The highly charged debate on global warming reached the US Supreme Court Wednesday, prompting the justices to question the impact of auto and truck emissions on the environment, what must happen to rescue the world’s coastlines, and whether the Environmental Protection Agency has to help stop the damage.

The highly charged debate on global warming reached the US Supreme Court Wednesday, prompting the justices to question the impact of auto and truck emissions on the environment, what must happen to rescue the world's coastlines, and whether the Environmental Protection Agency has to help stop the damage. 2

The highly charged debate on global warming reached the US Supreme Court Wednesday, prompting the justices to question the impact of auto and truck emissions on the environment, what must happen to rescue the world’s coastlines, and whether the Environmental Protection Agency has to help stop the damage.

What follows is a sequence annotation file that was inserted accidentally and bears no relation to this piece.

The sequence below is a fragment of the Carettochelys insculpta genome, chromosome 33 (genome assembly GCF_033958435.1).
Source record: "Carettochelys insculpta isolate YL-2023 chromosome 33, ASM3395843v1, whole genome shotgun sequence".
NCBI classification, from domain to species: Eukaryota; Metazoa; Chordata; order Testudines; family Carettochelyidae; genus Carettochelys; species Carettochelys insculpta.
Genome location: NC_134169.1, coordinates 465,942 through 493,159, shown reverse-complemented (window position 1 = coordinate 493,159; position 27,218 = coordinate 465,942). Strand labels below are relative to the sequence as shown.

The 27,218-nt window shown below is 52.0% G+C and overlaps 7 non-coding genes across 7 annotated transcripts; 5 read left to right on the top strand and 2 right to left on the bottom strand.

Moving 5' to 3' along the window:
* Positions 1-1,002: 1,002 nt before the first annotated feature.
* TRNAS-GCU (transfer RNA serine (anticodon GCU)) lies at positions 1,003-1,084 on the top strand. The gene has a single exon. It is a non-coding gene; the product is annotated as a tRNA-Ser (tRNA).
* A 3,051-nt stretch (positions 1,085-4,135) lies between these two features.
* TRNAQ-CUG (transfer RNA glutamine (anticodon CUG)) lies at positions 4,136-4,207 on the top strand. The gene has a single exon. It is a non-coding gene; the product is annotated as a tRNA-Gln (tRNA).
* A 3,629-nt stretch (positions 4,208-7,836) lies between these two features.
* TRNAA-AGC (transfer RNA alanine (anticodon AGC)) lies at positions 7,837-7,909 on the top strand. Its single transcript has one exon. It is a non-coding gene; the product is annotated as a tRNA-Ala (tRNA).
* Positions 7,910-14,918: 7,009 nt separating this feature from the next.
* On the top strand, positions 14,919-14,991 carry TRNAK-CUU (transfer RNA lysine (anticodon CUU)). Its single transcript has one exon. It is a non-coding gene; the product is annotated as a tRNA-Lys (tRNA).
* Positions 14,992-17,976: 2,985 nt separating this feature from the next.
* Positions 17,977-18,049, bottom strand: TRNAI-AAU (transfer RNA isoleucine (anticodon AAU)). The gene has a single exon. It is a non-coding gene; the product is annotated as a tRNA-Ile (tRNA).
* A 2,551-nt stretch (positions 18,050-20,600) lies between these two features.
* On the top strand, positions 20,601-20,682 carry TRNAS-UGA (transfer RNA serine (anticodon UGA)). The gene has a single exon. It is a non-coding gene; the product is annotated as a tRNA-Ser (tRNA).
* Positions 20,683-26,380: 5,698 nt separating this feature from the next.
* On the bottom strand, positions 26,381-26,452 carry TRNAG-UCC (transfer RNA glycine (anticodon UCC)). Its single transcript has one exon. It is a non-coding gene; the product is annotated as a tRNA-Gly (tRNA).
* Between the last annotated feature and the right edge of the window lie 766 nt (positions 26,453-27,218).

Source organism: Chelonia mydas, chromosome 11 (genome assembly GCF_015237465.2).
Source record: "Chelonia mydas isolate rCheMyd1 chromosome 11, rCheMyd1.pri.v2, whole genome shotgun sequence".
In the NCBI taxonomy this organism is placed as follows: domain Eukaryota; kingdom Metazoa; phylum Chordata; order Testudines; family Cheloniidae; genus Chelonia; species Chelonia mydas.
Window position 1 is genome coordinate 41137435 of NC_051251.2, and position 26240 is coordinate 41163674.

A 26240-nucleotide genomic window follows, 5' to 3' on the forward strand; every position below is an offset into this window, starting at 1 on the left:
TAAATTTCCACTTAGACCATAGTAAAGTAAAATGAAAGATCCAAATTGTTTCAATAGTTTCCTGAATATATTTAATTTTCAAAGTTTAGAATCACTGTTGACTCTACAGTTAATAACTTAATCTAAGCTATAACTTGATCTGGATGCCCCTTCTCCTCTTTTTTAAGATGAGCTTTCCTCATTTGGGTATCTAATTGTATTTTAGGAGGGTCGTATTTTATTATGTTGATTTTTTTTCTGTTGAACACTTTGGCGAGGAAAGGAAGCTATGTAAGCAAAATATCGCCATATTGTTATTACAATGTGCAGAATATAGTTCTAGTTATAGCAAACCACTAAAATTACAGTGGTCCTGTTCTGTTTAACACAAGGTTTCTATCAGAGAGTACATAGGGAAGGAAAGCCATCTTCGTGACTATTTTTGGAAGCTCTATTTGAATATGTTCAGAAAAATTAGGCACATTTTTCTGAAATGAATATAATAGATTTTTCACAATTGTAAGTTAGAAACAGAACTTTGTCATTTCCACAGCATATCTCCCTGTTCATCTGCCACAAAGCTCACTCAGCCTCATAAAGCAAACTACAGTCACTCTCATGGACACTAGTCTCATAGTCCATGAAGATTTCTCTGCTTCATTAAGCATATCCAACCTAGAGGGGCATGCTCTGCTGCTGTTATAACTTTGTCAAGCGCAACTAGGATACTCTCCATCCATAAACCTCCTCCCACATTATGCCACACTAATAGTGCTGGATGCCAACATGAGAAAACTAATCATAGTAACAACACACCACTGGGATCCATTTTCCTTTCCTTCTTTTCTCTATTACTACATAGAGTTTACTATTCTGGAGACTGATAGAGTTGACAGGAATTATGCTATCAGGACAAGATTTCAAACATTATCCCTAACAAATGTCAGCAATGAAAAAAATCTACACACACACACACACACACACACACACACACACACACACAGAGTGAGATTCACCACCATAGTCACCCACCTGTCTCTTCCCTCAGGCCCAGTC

In the first case of its nature to reach the high court, the justices grilled both James R. Milkey, the top environmental lawyer in the Massachusetts attorney general’s office, and Gregory G. Garre , the deputy solicitor general representing the Bush administration, on their views on global warming. The justices also probed the unsettled science of climate change and even weighed foreign policy considerations of the EPA setting limits on carbon dioxide pollution by new motor vehicles.

Supreme Court Justice Antonin Scalia set the tone for the sharp-edged debate when he interrupted Milkey barely two minutes into the hearing.

“When is the predicted cataclysm?” Scalia asked.

Global warming hasn’t reached a cataclysmic phase, Milkey answered, but is in a stage of “ongoing harm,” referring to warming temperatures leading to rising sea levels and erosion along Massachusetts’ 200 miles of coastline and shores worldwide. Failure to limit greenhouse gases, he said, was like lighting “a fuse to a bomb.”